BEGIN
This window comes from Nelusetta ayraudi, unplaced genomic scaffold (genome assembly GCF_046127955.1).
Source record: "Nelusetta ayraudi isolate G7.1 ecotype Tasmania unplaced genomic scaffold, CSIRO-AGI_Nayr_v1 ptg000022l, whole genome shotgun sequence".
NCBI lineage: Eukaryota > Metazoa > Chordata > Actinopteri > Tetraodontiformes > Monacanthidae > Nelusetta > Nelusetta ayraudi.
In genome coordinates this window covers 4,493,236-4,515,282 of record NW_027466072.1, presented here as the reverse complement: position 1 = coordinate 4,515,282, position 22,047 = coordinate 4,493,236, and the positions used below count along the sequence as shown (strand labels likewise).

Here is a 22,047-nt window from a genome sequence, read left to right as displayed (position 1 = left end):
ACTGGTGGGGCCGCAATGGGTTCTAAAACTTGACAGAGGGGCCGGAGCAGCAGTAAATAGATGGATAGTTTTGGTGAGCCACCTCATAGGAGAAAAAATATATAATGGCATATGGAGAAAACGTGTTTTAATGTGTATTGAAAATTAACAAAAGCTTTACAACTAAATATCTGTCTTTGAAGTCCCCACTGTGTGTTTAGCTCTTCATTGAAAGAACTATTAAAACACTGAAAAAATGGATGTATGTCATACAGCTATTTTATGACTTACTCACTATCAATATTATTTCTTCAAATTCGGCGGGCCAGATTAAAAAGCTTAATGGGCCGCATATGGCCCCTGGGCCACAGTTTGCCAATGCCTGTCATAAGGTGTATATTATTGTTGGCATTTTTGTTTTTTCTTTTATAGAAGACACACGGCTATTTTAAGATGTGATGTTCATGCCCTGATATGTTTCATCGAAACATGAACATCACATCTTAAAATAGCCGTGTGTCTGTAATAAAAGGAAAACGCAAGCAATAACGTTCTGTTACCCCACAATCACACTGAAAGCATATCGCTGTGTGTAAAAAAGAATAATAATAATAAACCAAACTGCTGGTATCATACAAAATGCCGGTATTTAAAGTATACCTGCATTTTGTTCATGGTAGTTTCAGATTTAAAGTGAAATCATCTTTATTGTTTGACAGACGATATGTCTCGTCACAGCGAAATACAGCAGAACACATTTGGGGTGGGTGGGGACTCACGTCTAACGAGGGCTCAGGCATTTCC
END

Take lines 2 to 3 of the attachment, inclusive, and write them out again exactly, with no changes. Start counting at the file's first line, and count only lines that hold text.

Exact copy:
Source record: "Nelusetta ayraudi isolate G7.1 ecotype Tasmania unplaced genomic scaffold, CSIRO-AGI_Nayr_v1 ptg000022l, whole genome shotgun sequence".
NCBI lineage: Eukaryota > Metazoa > Chordata > Actinopteri > Tetraodontiformes > Monacanthidae > Nelusetta > Nelusetta ayraudi.